After circling campus not once, but twice, before finding a parking spot, I jumped out of the car and half walked, half ran to the ATLAS building--one of my favorite buildings on campus when I was a student. It was probably just my favorite because it hosted a tea shop, but today I didn't have time to wait in line for a cuppa.
The building was exactly the same but I still felt a bit lost, my years away from campus quickly piling up. When I finally found the basement, rows and rows of stackable chairs were already filled with students. A projector blasted light to a screen in the front, which said, "Kimbal Musk: Real Food For Everyone."
I found a seat in the back--the only place there was room- and pulled Evernote up on my phone. Is this what it feels like to be a journalist? I wondered.
When Kimbal emerged on stage there was applause, and he started into his presentation quickly. First, a quick background on his life, then a slide for each of his new ventures, all aiming towards to same goal: make the production of real food (i.e., not industrial food) scalable, so that everyone can be healthier, farmers are supported, and our food is good.
I jotted down just about everything I heard, as is my note-writing style. Over the last year I have started writing a monthly food trend report at work, which is sent to our clients or whoever else signs up (if you're interested, you could sign up here).
An hour later I was back on the street. My mind circled on what Kimbal said, the questions students asked, and questions I wished I had time to ask. I thought to myself, If I were a journalist, what would be the lead story here? As a marketer, just pretending to be a journalist for the morning, I was coming up short. I dove head-first into other work hoping an answer would just come to me.
Of Kimbal's three projects, the one I am most familiar with is The Kitchen restaurants. When I was a kid, and my dad didn't feel like cooking dinner, we went out. The Kitchen was one of our hot spots, at least until it became impossible to get a table after 5pm. One of the first menus had the best butternut squash soup I've ever had, now glorified in my memory with impossible flavors.
However, it was his third project that inspired me the most: Square Roots is a plan for urban farming. (I know, I know, I skipped his second... but I was just trying to get to the recipe already! His second project is called Learning Gardens). While I have no background in farming, I have a romantic vision of what it means to grow your own food. That vision is squashed each time the seasons change--here in Colorado I can't expect to grow much past October. (This very morning, I went to water the few plants that survived our recent snow storm, only to find our hose was frozen through. So much for that plan). However, with a blog name like Foraged Dish, you can imagine that eating real food, that can be picked with your very own hands, lies near and dear to my heart. There's something spectacular about nurturing growth. Home grown, or locally grown food always tastes better to me. If nothing else, it's an emotional connection to the food, that triggers something in my brain, fooling me into thinking it's better tasting.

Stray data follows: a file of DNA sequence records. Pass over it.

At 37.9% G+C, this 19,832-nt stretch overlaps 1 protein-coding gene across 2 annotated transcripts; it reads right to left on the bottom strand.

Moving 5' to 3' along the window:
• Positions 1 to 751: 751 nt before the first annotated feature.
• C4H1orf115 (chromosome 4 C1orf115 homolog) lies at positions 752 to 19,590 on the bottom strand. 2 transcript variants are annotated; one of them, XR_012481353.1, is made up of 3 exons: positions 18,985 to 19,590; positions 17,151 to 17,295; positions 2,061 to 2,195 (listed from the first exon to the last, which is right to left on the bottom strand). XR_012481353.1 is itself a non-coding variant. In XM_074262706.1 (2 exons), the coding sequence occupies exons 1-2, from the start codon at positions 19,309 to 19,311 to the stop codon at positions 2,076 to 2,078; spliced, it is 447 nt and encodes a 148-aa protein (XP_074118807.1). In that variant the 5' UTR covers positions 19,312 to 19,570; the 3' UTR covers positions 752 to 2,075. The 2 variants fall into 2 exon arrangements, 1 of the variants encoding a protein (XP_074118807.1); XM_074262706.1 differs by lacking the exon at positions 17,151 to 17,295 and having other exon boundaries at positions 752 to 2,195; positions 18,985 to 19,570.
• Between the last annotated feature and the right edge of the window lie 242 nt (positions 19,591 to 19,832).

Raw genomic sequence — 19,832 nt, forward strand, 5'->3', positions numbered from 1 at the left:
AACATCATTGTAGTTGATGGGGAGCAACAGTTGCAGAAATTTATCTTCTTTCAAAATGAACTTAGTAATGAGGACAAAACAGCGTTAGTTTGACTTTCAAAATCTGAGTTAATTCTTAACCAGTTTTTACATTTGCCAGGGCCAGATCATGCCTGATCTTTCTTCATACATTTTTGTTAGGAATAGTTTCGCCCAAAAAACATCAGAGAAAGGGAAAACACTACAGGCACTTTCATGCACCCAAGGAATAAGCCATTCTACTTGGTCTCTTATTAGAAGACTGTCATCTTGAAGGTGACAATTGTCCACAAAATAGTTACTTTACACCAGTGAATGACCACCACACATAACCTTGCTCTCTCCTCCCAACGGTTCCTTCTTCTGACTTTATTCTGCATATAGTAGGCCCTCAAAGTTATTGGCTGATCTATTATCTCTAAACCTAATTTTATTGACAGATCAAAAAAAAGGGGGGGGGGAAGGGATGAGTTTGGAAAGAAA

While I'm still not sure what "lead story" a seasoned journalist would've found, I left inspired to do even more of my own urban homesteading. Something possessed me to download four books about building chicken coops yesterday, and two about backyard farming. The minute I planted the garden this spring, there was a sense it wasn't big enough. Next year, I told myself. Next year.
This tagine is everything you want in a stew on a cold winter day. It is sweet from the squash, and spicy from the blend of spices. Both flavors pair perfectly with lamb. And it's easy to find local lamb, at least in these parts! Head to your farmers market, or ask your grocer if their lamb is local. You can use almost any type of winter squash (I would skip spaghetti squash, but butternut, kabocha, and pumpkin would all work well), so use something from a fall farm stand or better yet, something you grew this summer. The chickpeas are optional (obviously including them would make this dish not Paleo compliant), but I find they add something that would be missing otherwise. Then again, I'm just a sucker for chickpeas.
Serves: 6 | Total Time: 50 minutes
- 1 pound cubed lamb shoulder
- 1 tablespoon coconut oil
- 1 onion
- 3 cloves garlic
- 1 inches fresh ginger
- 1/2 pound or medium-sized winter squash (I used Red Kuri, but kabocha, or butternut would all work well)
- 1 tablespoon ras el hanout (buy it, or make your own - I used half of this recipe)
- 1/2 teaspoon black pepper
- 1/4 teaspoon salt
- 2-3 cups beef stock
- 3/4 cup dried apricots
- 1 14-ounce can diced tomatoes
- Optional: 1 14-ounce can chickpeas (For Paleo, skip these)
- For serving: A few leaves of cilantro
- For serving: Cooked cauliflower rice, rice, quinoa or couscous
- Heat coconut oil in the bottom of your Instant Pot on the sauté setting. Dice onion, and add to the pot. Sauté until transparent.
- Add cubed lamb to pot, browning on all sides. Mince garlic and ginger, and add to pot. Stir.
- Cube the squash: first, cube the squash in half, and remove the seeds. (you can choose if you would like to remove the skin. I leave it on for kabocha and red kuri squash, as it gets quite soft). Dice into 1-inch cubes. Add to the pot, along with the ras el hanout, black pepper, salt, stock, dried apricots, canned tomatoes, and chickpeas, if using. Stir everything until incorporated. Then, secure the lid on the Instant Pot and set to “Stew” setting for 20 minutes.
- Once 20 minutes is up, release pressure. Serve over cauliflower rice/rice/quinoa/couscous, and top with a few cilantro leaves. Serve hot.